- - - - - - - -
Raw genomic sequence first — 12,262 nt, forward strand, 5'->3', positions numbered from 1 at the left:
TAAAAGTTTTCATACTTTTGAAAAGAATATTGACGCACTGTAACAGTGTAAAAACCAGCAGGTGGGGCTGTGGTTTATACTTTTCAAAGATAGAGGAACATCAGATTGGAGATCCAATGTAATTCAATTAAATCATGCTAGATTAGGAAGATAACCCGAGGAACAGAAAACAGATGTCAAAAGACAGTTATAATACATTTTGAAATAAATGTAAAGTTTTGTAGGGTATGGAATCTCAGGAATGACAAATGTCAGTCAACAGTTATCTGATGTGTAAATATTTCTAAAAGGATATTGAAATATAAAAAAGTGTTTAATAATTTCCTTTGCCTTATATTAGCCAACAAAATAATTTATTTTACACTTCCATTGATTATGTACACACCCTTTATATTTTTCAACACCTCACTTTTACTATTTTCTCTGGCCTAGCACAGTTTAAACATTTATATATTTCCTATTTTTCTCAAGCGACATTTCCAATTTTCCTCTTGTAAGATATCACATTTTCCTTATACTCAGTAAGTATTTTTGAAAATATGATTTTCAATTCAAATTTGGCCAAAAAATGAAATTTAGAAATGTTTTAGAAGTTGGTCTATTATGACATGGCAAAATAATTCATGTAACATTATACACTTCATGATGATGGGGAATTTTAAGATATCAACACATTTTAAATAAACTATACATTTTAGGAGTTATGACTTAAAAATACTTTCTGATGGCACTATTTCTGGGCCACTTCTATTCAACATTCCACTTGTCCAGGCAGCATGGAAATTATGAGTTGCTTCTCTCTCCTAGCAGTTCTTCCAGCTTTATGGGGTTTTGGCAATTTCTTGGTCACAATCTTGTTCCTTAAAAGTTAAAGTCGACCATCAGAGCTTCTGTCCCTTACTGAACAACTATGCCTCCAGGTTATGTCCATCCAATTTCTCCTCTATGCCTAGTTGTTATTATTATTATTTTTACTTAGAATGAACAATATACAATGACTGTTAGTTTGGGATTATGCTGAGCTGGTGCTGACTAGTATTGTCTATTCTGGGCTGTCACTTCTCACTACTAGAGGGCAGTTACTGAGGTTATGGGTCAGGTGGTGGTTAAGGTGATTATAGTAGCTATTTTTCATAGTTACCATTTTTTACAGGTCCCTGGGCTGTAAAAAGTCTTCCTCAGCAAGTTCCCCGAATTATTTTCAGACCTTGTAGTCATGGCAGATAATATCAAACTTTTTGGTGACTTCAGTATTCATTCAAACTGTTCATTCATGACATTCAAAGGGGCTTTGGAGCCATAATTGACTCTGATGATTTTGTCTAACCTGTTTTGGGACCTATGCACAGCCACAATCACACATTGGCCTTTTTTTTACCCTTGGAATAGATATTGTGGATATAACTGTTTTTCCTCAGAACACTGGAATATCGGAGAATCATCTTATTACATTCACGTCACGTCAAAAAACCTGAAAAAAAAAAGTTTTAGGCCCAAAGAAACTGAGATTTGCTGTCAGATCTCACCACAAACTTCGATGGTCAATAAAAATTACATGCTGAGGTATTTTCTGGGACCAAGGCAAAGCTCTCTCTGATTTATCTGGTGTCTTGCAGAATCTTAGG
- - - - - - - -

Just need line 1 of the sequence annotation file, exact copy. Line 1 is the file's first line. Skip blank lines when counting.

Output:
Raw genomic sequence first — 12,262 nt, forward strand, 5'->3', positions numbered from 1 at the left: